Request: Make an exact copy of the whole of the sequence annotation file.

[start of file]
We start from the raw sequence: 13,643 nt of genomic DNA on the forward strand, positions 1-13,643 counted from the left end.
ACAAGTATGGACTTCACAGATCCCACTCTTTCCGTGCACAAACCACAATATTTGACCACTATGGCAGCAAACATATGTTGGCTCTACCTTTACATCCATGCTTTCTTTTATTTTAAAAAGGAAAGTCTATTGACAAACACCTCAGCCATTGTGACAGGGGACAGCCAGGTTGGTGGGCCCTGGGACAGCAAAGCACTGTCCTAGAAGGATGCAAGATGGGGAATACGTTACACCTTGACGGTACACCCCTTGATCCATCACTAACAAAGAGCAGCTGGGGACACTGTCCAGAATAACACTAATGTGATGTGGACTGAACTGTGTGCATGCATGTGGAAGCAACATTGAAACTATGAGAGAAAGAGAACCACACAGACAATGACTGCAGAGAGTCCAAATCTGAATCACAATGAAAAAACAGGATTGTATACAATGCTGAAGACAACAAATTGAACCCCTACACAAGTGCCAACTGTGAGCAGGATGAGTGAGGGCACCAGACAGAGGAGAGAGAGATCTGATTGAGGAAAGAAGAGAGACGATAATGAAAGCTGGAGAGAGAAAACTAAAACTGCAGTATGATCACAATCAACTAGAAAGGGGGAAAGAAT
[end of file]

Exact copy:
We start from the raw sequence: 13,643 nt of genomic DNA on the forward strand, positions 1-13,643 counted from the left end.
ACAAGTATGGACTTCACAGATCCCACTCTTTCCGTGCACAAACCACAATATTTGACCACTATGGCAGCAAACATATGTTGGCTCTACCTTTACATCCATGCTTTCTTTTATTTTAAAAAGGAAAGTCTATTGACAAACACCTCAGCCATTGTGACAGGGGACAGCCAGGTTGGTGGGCCCTGGGACAGCAAAGCACTGTCCTAGAAGGATGCAAGATGGGGAATACGTTACACCTTGACGGTACACCCCTTGATCCATCACTAACAAAGAGCAGCTGGGGACACTGTCCAGAATAACACTAATGTGATGTGGACTGAACTGTGTGCATGCATGTGGAAGCAACATTGAAACTATGAGAGAAAGAGAACCACACAGACAATGACTGCAGAGAGTCCAAATCTGAATCACAATGAAAAAACAGGATTGTATACAATGCTGAAGACAACAAATTGAACCCCTACACAAGTGCCAACTGTGAGCAGGATGAGTGAGGGCACCAGACAGAGGAGAGAGAGATCTGATTGAGGAAAGAAGAGAGACGATAATGAAAGCTGGAGAGAGAAAACTAAAACTGCAGTATGATCACAATCAACTAGAAAGGGGGAAAGAAT